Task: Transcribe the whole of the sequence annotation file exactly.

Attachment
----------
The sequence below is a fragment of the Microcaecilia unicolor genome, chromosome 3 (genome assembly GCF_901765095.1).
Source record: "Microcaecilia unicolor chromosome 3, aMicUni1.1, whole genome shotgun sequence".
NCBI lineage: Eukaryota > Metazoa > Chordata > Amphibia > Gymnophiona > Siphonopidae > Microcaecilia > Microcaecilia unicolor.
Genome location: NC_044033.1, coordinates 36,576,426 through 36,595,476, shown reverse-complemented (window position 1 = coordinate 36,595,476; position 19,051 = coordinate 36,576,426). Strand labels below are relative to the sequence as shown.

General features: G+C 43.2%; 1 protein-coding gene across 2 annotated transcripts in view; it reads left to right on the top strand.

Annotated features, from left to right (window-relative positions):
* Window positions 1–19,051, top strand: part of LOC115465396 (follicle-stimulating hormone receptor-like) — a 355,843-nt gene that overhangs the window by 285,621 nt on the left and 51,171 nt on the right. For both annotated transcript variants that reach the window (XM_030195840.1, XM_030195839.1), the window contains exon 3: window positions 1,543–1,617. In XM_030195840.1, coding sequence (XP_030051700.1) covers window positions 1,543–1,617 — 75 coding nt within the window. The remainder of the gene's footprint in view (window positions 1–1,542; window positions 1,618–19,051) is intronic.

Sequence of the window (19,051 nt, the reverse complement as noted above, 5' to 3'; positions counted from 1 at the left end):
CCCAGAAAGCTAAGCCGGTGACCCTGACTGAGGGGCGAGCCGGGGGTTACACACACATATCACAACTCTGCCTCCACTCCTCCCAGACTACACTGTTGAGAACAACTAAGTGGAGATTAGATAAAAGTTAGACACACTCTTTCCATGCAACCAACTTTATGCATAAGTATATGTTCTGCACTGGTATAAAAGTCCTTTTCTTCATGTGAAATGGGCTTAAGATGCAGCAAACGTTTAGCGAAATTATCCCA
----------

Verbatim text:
The sequence below is a fragment of the Microcaecilia unicolor genome, chromosome 3 (genome assembly GCF_901765095.1).
Source record: "Microcaecilia unicolor chromosome 3, aMicUni1.1, whole genome shotgun sequence".
NCBI lineage: Eukaryota > Metazoa > Chordata > Amphibia > Gymnophiona > Siphonopidae > Microcaecilia > Microcaecilia unicolor.
Genome location: NC_044033.1, coordinates 36,576,426 through 36,595,476, shown reverse-complemented (window position 1 = coordinate 36,595,476; position 19,051 = coordinate 36,576,426). Strand labels below are relative to the sequence as shown.

General features: G+C 43.2%; 1 protein-coding gene across 2 annotated transcripts in view; it reads left to right on the top strand.

Annotated features, from left to right (window-relative positions):
* Window positions 1–19,051, top strand: part of LOC115465396 (follicle-stimulating hormone receptor-like) — a 355,843-nt gene that overhangs the window by 285,621 nt on the left and 51,171 nt on the right. For both annotated transcript variants that reach the window (XM_030195840.1, XM_030195839.1), the window contains exon 3: window positions 1,543–1,617. In XM_030195840.1, coding sequence (XP_030051700.1) covers window positions 1,543–1,617 — 75 coding nt within the window. The remainder of the gene's footprint in view (window positions 1–1,542; window positions 1,618–19,051) is intronic.

Sequence of the window (19,051 nt, the reverse complement as noted above, 5' to 3'; positions counted from 1 at the left end):
CCCAGAAAGCTAAGCCGGTGACCCTGACTGAGGGGCGAGCCGGGGGTTACACACACATATCACAACTCTGCCTCCACTCCTCCCAGACTACACTGTTGAGAACAACTAAGTGGAGATTAGATAAAAGTTAGACACACTCTTTCCATGCAACCAACTTTATGCATAAGTATATGTTCTGCACTGGTATAAAAGTCCTTTTCTTCATGTGAAATGGGCTTAAGATGCAGCAAACGTTTAGCGAAATTATCCCA